When Deacon Dave LaFortune and Father Jim Jaeger affirm the value of Veterans Health Administration support, they do so for highly personal reasons.
The pair serve as pastoral administrator and sacramental minister, respectively, for St. John Vianney Parish (St. Mary, Bath/St. Gabriel, Hammondsport). They’re also linked in several ways through the United States military, beginning with the fact they’re both Air National Guard veterans. Father Jaeger is a recently retired chaplain for the Guard and currently serves as part-time chaplain at the Veterans Affairs Medical Center in Canandaigua, where he will celebrate Mass on Veterans Day, Nov. 11, at 11 a.m. in the Building 3 chapel. Father Jaeger’s parents were both nurses in the same Canandaigua hospital, providing what their son describes as the inspiration for his own life of service.
In an interesting coincidence, Deacon LaFortune said it’s likely Father Jaeger’s mother cared for his own brother at some point. John LaFortune, now 62, was diagnosed with paranoid schizophrenia while serving with the Navy in Vietnam and was subsequently discharged for medical reasons. For the past four decades he has resided at VA facilities; after living for many years at the Canandaigua VA he is now at a group home near Ovid.
"It was fortunate for our family that he was able to receive the wonderful care he received. So many people do not have that," said Deacon LaFortune, who served for six years in the Louisiana Air National Guard.
Canandaigua is one of two VA hospitals located in the Diocese of Rochester. The other is in Bath, where both Father Jaeger and Deacon LaFortune provide occasional spiritual and sacramental support due to its location within their Steuben County parish. There also are several VA outpatient clinics located around the diocese. Deacon LaFortune added that the VA offers "a very large umbrella of group homes" similar to the one in which his brother lives. He also noted that the VA offers specialty care, such as the hospital in Buffalo where his brother has gone during the past year for cancer treatments.
VA facilities assist veterans not only with their physical well-being, but also such issues as stress, anger, family discord and employment. For example, "I know a number of people who are outpatients at the Bath VA and have been suffering from post traumatic stress disorder in the last couple of years," Deacon LaFortune remarked.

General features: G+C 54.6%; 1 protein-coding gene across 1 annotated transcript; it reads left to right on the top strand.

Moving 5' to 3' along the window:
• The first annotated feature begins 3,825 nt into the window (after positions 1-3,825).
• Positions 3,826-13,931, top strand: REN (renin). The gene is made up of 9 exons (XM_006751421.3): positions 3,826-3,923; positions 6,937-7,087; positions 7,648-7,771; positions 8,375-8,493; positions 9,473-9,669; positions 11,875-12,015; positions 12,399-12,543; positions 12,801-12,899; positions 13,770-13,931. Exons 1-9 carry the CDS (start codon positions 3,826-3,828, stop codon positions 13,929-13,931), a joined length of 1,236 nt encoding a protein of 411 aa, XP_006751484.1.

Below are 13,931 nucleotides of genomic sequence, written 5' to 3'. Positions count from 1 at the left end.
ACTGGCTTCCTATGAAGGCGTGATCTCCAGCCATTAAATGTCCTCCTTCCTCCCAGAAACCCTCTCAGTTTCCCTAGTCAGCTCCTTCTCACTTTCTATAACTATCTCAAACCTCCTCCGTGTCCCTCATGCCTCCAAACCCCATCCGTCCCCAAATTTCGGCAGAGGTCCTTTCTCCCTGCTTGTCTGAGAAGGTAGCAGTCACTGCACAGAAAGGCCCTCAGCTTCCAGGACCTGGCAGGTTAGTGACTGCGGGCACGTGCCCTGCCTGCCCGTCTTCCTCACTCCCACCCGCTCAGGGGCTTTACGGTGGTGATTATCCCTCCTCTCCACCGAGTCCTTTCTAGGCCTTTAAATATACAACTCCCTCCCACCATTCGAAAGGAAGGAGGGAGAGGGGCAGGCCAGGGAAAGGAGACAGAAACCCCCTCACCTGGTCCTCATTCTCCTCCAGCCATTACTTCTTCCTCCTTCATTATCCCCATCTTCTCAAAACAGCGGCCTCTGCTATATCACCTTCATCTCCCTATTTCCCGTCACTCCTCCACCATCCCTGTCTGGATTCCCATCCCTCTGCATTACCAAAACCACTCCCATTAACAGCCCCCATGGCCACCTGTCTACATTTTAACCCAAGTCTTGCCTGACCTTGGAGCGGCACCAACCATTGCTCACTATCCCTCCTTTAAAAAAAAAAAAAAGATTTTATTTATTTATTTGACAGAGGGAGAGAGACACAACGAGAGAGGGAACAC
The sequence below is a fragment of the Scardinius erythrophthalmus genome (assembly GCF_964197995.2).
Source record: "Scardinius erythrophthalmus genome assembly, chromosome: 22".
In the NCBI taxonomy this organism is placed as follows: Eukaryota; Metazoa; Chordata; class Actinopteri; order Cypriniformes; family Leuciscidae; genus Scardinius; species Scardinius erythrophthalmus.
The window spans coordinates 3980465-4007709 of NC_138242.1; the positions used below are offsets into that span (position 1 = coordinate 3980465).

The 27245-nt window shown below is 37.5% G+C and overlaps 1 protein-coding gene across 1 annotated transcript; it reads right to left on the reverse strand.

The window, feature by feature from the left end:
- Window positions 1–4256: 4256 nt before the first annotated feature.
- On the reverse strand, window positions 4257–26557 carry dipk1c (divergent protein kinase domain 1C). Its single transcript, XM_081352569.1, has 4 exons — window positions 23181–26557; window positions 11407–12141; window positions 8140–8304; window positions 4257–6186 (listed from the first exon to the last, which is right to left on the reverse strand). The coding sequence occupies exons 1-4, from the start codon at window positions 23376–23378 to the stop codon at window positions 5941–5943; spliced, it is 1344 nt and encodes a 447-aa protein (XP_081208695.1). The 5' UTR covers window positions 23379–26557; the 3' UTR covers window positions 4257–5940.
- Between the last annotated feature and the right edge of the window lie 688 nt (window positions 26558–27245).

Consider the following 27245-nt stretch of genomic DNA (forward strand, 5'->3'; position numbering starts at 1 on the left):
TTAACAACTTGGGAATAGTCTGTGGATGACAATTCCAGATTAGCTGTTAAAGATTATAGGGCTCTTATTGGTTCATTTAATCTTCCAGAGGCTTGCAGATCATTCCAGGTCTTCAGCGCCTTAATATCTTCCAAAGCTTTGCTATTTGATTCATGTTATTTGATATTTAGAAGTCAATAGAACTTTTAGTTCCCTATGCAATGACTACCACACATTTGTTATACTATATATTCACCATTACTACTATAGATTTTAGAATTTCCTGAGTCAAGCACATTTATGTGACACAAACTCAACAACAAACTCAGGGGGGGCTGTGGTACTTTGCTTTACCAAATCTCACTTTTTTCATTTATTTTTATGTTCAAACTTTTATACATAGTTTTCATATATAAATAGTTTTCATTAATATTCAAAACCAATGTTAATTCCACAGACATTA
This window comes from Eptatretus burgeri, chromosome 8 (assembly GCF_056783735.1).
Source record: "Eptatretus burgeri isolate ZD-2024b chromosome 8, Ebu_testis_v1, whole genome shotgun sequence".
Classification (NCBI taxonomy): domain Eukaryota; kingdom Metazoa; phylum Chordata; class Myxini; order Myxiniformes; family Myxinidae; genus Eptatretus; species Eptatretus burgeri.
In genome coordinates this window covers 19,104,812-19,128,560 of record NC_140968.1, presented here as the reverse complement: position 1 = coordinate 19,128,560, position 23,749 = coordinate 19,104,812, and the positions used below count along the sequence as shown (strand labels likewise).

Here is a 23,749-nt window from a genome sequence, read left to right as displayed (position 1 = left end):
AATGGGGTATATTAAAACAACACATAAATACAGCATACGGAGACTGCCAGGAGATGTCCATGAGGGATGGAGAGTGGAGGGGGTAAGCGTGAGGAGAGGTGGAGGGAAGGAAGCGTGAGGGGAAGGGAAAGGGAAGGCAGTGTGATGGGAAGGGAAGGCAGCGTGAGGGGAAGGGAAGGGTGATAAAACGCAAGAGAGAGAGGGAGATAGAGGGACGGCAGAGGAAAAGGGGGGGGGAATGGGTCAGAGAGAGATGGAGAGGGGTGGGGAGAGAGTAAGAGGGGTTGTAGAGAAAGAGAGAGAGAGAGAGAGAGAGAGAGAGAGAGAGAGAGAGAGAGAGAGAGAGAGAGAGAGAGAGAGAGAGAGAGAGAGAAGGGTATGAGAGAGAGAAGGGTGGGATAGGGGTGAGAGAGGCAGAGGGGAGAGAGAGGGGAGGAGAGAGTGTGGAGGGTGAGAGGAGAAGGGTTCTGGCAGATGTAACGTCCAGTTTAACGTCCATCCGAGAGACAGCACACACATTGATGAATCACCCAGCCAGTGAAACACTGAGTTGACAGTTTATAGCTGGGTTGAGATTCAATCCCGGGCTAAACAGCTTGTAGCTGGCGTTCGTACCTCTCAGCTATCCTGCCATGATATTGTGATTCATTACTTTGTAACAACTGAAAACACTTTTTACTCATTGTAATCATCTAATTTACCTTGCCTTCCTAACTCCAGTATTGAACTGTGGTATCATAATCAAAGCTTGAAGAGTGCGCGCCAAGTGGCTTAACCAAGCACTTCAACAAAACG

Courier photo by Mike Crupi
Father Jaeger said VA patients find comfort among fellow veterans because they can share experiences they might not be willing to talk about with others. He noted another bonding experience: Vietnam veterans volunteering at the VA, helping younger vets as well as those from World War II who are in wheelchairs. Father Jaeger added that many young-adult VA patients — including an increasing number of females — have recently returned from Afghanistan, Iraq and other centers of political and military unrest.
In his role as chaplain, Father Jaeger said he provides spiritual care not only for patients, but all who are connected with VA facilities.
"All those workers, professionals, families and patients — they’re like a community in a city unto itself," he remarked, noting that he holds all VA workers in high esteem "for the great love and care they bring our veterans in the system. We have wonderful places here in Bath and Canandaigua that truly go above and beyond their employment duties. The health care that our veterans receive is nothing but the best of the best."
However, Deacon LaFortune said there are not enough veterans accessing the VA services to which they’re entitled: "I do suspect there are a lot of people in communities throughout the diocese in need of help." He and Father Jaeger said some veterans may have transportation issues; others need assistance with the application process; and others may just be reluctant to come forward.
"They say, ‘We don’t want to ask for anything, we don’t want to be a burden,’ but here they made many sacrifices and many are wounded. It’s the care they need and that we should be giving them," Father Jaeger said.
Father Jaeger and Deacon LaFortune stressed that whatever changes are made in this era of sweeping health-care reform, it’s vital for services involving the military to emerge unscathed.
"We owe it to them," Deacon LaFortune said. "We ought to be thankful that there are all those people who served in whatever capacity they did."
EDITOR’S NOTE: On the weekend of Nov. 9-10, numerous parishes across the diocese will take part in a special national collection for the Archdiocese for the Military Services. The archdiocese provides spiritual and sacramental support for men and women in the U.S. armed forces, including active military personnel as well as people living in VA facilities.